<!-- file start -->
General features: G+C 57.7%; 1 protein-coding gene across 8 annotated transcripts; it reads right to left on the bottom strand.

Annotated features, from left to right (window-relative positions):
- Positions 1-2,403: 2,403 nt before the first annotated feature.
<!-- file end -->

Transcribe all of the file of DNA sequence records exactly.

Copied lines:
General features: G+C 57.7%; 1 protein-coding gene across 8 annotated transcripts; it reads right to left on the bottom strand.

Annotated features, from left to right (window-relative positions):
- Positions 1-2,403: 2,403 nt before the first annotated feature.